This article is featured in the 2021 Spring special issue.
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This article is featured in the 2021 Spring special issue.
Elizabeth Reimer ’24 died yesterday at home in Holtsville, New York, President Hanlon wrote in an email to the Dartmouth community today.
An external investigation into former computer science Ph.D. student Maha Hasan Alshawi’s allegations of sexual harassment and retaliation found computer science professor Alberto Quattrini Li not responsible for any of the seven allegations made against him. The 87-page report on the findings of the investigation — which drew on over 1,000 pages of interview transcripts, email exchanges and other evidence — was produced by Cozen O’Connor, a law firm retained by the College last August.
On April 5, Mariana Peñaloza Morales ’22 was named one of 16 recipients of this year’s Beinecke Scholarship, an award given by the Sperry Fund to “exceptionally promising” college juniors. Upon graduation, Peñaloza Morales plans to use the Beinecke Scholarship — which includes a $34,000 grant toward graduate school study in the arts, humanities or social sciences — to pursue a Ph.D. in the field of American studies or geography.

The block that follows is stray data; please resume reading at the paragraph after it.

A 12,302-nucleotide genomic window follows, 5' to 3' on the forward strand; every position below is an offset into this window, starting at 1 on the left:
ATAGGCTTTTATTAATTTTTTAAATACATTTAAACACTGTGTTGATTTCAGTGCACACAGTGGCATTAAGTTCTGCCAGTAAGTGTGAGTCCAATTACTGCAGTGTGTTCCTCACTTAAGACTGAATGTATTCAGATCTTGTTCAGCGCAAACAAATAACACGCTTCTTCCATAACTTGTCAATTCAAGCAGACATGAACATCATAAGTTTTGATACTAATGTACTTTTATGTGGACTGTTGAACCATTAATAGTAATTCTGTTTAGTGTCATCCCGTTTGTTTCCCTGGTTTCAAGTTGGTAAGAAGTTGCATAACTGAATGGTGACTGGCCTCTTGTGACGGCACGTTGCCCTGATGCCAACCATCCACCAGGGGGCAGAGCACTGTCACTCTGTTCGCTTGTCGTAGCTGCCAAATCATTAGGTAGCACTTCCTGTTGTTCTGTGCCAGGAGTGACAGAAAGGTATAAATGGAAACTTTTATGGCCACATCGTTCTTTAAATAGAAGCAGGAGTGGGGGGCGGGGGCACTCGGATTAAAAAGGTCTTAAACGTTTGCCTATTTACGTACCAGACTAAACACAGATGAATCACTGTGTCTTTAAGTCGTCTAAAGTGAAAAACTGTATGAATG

Last Wednesday, The New York Times Baghdad bureau chief Alissa Rubin delivered a virtual lecture, hosted by the Rockefeller Center for Public Policy, titled “Fact-Based Journalism in an Age of Suspicion.”
As graduation day approaches, members of the Class of 2021 expressed excitement and uncertainty about post-graduation plans in the midst of a waning pandemic. Many said that they are planning to stay in the Upper Valley following Commencement to finish course requirements or informal gap years.